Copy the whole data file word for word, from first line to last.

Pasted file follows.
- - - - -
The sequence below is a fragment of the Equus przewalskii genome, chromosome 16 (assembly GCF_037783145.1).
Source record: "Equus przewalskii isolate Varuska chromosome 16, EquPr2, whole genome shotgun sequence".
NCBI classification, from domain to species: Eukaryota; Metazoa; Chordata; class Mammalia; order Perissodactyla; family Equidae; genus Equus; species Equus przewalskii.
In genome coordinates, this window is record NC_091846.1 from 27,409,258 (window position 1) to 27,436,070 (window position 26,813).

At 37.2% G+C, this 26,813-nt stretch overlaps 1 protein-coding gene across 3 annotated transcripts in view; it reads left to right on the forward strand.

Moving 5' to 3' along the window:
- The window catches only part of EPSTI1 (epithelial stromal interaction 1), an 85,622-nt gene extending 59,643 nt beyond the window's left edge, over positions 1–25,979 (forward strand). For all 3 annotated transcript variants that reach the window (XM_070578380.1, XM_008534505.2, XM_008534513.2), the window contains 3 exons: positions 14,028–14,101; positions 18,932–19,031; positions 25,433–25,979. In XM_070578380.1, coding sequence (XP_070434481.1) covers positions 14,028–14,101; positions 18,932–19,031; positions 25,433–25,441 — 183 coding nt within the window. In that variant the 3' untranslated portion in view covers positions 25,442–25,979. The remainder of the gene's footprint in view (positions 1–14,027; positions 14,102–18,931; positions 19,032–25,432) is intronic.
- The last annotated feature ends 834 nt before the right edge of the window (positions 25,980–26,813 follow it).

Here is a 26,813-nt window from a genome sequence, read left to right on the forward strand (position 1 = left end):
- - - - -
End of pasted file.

The sequence below is a fragment of the Equus przewalskii genome, chromosome 16 (assembly GCF_037783145.1).
Source record: "Equus przewalskii isolate Varuska chromosome 16, EquPr2, whole genome shotgun sequence".
NCBI classification, from domain to species: Eukaryota; Metazoa; Chordata; class Mammalia; order Perissodactyla; family Equidae; genus Equus; species Equus przewalskii.
In genome coordinates, this window is record NC_091846.1 from 27,409,258 (window position 1) to 27,436,070 (window position 26,813).

At 37.2% G+C, this 26,813-nt stretch overlaps 1 protein-coding gene across 3 annotated transcripts in view; it reads left to right on the forward strand.

Moving 5' to 3' along the window:
- The window catches only part of EPSTI1 (epithelial stromal interaction 1), an 85,622-nt gene extending 59,643 nt beyond the window's left edge, over positions 1–25,979 (forward strand). For all 3 annotated transcript variants that reach the window (XM_070578380.1, XM_008534505.2, XM_008534513.2), the window contains 3 exons: positions 14,028–14,101; positions 18,932–19,031; positions 25,433–25,979. In XM_070578380.1, coding sequence (XP_070434481.1) covers positions 14,028–14,101; positions 18,932–19,031; positions 25,433–25,441 — 183 coding nt within the window. In that variant the 3' untranslated portion in view covers positions 25,442–25,979. The remainder of the gene's footprint in view (positions 1–14,027; positions 14,102–18,931; positions 19,032–25,432) is intronic.
- The last annotated feature ends 834 nt before the right edge of the window (positions 25,980–26,813 follow it).

Here is a 26,813-nt window from a genome sequence, read left to right on the forward strand (position 1 = left end):